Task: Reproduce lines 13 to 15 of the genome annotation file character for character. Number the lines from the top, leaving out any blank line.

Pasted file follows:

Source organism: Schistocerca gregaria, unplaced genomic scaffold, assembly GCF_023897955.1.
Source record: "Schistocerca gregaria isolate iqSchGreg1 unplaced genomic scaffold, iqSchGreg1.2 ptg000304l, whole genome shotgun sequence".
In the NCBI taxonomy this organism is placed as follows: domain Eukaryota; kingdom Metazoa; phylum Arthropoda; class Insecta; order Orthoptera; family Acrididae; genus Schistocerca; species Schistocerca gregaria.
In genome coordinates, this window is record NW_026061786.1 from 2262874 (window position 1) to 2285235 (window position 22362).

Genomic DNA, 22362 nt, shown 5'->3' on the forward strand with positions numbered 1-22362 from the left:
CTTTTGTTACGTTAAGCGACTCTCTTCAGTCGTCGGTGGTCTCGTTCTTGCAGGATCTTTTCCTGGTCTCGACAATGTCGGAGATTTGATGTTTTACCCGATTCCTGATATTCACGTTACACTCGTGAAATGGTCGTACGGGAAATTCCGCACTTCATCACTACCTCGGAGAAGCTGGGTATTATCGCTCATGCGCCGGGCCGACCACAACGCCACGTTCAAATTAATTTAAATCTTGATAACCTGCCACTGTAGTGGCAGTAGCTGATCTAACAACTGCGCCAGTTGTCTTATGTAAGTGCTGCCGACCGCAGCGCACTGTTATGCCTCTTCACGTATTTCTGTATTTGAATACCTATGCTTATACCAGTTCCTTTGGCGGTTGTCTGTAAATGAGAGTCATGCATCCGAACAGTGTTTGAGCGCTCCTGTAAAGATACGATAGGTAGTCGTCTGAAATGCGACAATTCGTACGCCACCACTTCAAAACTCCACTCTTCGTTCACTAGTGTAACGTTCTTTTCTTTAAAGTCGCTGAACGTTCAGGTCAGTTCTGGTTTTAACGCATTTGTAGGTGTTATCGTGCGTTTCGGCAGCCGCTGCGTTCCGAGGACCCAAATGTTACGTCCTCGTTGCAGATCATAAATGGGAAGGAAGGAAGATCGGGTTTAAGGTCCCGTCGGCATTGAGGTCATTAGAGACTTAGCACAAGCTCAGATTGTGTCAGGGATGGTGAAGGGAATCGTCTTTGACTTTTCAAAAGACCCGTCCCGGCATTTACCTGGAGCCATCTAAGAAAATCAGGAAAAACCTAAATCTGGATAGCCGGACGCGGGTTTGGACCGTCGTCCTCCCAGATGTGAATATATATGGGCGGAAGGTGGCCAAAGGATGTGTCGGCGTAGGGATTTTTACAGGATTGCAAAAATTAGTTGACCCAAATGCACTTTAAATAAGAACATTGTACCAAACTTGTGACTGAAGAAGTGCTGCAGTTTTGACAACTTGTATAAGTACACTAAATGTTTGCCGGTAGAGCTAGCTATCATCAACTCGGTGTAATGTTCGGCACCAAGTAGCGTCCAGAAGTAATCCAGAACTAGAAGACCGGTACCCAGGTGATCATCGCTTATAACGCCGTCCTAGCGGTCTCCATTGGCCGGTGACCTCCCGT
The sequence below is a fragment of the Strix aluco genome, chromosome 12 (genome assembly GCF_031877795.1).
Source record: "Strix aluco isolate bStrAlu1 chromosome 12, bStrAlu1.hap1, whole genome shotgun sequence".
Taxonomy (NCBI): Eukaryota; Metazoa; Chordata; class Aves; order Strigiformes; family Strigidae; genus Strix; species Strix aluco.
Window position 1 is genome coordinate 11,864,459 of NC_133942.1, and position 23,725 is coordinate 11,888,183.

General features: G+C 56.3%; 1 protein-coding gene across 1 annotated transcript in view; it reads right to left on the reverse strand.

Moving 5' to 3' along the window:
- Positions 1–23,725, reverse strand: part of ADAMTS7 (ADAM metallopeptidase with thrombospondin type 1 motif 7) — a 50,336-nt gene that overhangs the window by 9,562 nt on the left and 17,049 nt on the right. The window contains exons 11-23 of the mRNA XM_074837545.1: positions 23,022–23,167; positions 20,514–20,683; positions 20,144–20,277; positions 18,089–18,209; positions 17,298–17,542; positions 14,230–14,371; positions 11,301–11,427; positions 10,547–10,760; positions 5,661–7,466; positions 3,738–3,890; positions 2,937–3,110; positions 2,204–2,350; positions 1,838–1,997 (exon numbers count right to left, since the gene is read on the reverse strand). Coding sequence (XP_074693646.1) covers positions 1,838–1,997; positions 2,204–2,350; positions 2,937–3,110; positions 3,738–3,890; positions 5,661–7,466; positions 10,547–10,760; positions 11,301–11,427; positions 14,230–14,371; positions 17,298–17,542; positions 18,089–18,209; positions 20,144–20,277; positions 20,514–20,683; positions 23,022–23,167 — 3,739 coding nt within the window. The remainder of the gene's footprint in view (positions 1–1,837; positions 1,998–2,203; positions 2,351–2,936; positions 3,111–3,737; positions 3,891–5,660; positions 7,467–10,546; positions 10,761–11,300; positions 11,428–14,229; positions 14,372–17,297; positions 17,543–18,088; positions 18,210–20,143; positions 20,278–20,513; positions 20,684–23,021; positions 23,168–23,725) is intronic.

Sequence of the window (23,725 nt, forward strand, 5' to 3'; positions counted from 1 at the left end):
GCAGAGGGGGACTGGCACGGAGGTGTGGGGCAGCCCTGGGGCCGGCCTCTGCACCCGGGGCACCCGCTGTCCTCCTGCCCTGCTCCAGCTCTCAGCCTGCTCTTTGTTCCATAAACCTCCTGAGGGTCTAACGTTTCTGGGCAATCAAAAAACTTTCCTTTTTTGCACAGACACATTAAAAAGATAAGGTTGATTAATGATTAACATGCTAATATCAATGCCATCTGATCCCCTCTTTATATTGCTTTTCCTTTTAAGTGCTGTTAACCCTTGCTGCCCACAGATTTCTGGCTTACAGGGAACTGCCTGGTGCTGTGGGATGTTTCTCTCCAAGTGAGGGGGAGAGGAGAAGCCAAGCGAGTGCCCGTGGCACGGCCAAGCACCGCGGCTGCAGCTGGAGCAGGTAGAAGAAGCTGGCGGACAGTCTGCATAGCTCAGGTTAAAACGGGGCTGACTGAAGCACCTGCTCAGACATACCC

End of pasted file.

- Positions 1–23,725, reverse strand: part of ADAMTS7 (ADAM metallopeptidase with thrombospondin type 1 motif 7) — a 50,336-nt gene that overhangs the window by 9,562 nt on the left and 17,049 nt on the right. The window contains exons 11-23 of the mRNA XM_074837545.1: positions 23,022–23,167; positions 20,514–20,683; positions 20,144–20,277; positions 18,089–18,209; positions 17,298–17,542; positions 14,230–14,371; positions 11,301–11,427; positions 10,547–10,760; positions 5,661–7,466; positions 3,738–3,890; positions 2,937–3,110; positions 2,204–2,350; positions 1,838–1,997 (exon numbers count right to left, since the gene is read on the reverse strand). Coding sequence (XP_074693646.1) covers positions 1,838–1,997; positions 2,204–2,350; positions 2,937–3,110; positions 3,738–3,890; positions 5,661–7,466; positions 10,547–10,760; positions 11,301–11,427; positions 14,230–14,371; positions 17,298–17,542; positions 18,089–18,209; positions 20,144–20,277; positions 20,514–20,683; positions 23,022–23,167 — 3,739 coding nt within the window. The remainder of the gene's footprint in view (positions 1–1,837; positions 1,998–2,203; positions 2,351–2,936; positions 3,111–3,737; positions 3,891–5,660; positions 7,467–10,546; positions 10,761–11,300; positions 11,428–14,229; positions 14,372–17,297; positions 17,543–18,088; positions 18,210–20,143; positions 20,278–20,513; positions 20,684–23,021; positions 23,168–23,725) is intronic.

Sequence of the window (23,725 nt, forward strand, 5' to 3'; positions counted from 1 at the left end):
GCAGAGGGGGACTGGCACGGAGGTGTGGGGCAGCCCTGGGGCCGGCCTCTGCACCCGGGGCACCCGCTGTCCTCCTGCCCTGCTCCAGCTCTCAGCCTGCTCTTTGTTCCATAAACCTCCTGAGGGTCTAACGTTTCTGGGCAATCAAAAAACTTTCCTTTTTTGCACAGACACATTAAAAAGATAAGGTTGATTAATGATTAACATGCTAATATCAATGCCATCTGATCCCCTCTTTATATTGCTTTTCCTTTTAAGTGCTGTTAACCCTTGCTGCCCACAGATTTCTGGCTTACAGGGAACTGCCTGGTGCTGTGGGATGTTTCTCTCCAAGTGAGGGGGAGAGGAGAAGCCAAGCGAGTGCCCGTGGCACGGCCAAGCACCGCGGCTGCAGCTGGAGCAGGTAGAAGAAGCTGGCGGACAGTCTGCATAGCTCAGGTTAAAACGGGGCTGACTGAAGCACCTGCTCAGACATACCC